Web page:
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From Martin Sebor <se...@roguewave.com>
Subject Re: test for lib.string.swap
Date Mon, 05 Jun 2006 21:54:47 GMT
Anton Pevtsov wrote:
> The updated test version is here:
> http://people.apache.org/~antonp/stdcxx05192006/
> 
> Now it exercises the swap when strings allocators are different.
> Also I made small change to 21.strings.cpp to correct info string
> format.

Have these changes been applied? (Sorry, I'm behind on email...)

Martin

> 
> With best wishes,
> Anton Pevtsov
> 
> 
> -----Original Message-----
> From: Martin Sebor [mailto:sebor@roguewave.com] 
> Sent: Friday, May 19, 2006 02:04
> To: stdcxx-dev@incubator.apache.org
> Subject: Re: test for lib.string.swap
> 
> 
> Anton Pevtsov wrote:
> [...]
> 
>>Here is another question. We use template class Allocator in the 
>>tests, and it assumes that code should be valid for std:allocator too.
> 
> 
>>But
>>
>>SharedAlloc a;
>>Allocator<int> z (&a);
>>
>>wll not compile when Allocator is std::allocator. Is there any way to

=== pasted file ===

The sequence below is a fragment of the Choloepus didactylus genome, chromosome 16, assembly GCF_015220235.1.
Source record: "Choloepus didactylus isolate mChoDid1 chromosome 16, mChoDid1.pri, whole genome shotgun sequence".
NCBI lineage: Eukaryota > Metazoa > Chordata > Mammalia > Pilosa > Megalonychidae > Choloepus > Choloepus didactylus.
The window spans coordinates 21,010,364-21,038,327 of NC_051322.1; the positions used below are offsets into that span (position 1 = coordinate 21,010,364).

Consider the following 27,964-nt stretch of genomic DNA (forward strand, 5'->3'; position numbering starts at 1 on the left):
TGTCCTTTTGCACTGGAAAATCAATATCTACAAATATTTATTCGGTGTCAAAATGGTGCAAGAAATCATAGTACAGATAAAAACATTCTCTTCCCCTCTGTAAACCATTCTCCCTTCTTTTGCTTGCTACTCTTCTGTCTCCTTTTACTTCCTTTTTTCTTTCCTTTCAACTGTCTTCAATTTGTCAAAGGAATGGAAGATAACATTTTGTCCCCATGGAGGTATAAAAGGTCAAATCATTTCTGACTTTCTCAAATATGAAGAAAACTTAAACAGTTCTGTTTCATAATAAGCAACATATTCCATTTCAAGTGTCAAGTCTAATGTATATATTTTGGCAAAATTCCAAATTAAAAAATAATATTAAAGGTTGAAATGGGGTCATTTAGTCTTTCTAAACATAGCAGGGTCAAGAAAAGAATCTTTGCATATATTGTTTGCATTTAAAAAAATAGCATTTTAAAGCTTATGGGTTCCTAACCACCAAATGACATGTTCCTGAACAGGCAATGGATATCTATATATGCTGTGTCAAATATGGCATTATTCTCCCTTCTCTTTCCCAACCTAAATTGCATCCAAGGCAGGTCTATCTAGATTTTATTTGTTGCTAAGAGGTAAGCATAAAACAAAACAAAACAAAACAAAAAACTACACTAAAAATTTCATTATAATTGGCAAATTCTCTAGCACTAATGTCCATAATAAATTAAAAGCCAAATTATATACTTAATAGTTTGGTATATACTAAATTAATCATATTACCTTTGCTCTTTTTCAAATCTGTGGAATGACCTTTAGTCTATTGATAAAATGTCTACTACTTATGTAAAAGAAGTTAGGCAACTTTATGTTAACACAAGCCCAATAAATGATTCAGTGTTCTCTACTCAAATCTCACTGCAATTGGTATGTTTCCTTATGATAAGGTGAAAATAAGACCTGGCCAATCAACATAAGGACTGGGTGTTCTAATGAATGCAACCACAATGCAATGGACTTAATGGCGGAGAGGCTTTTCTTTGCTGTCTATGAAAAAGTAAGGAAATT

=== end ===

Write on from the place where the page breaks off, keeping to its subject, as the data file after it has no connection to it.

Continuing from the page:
>>use std::allocator and UserAlloc together (at the same time UserAlloc 
>>objects should be not equal)?
> 
> 
> Yeah, that wouldn't work. There are at least two approaches that I think
> should work for us.
> 
> The first is to unconditionally construct a SharedAlloc object and set
> SharedAlloc::instance() to point to it. That way the default UserAlloc
> ctor will pick it up.
> 
>      template <..., class Allocator>
>      void foo () {
>          SharedAlloc a;
>          // set a as the new global instance
>          SharedAlloc* const save = SharedAlloc::instance (&a);
>          Allocator z;   // uses a
>          // ...
>          // restore the original instance
>          SharedAlloc::instance (save);
>      }
> 
> The second is to write a simple allocator adapter template
> that would pass the SharedAlloc object to the UserAlloc ctor but avoid
> passing it to Allocator:
> 
>      template <class charT>
>      std::allocator<charT>
>      make_alloc (SharedAlloc&, std::allocator<charT>*) {
>          return std::allocator<charT>();
>      }
> 
>      template <class charT, class Types>
>      UserAlloc<charT, Types>
>      make_alloc (SharedAlloc &shal, UserAlloc<charT, Types>*) {
>          return UserAlloc<charT, Types>(&shal);
>      }
> 
> I suspect the second alternative is what we'll need to verify that the
> string ctor creates and stores a copy of the allocator object passed to
> it rather than storing some other default constructed allocator (since
> the two would be indistinguishable).
> 
> Martin
> 


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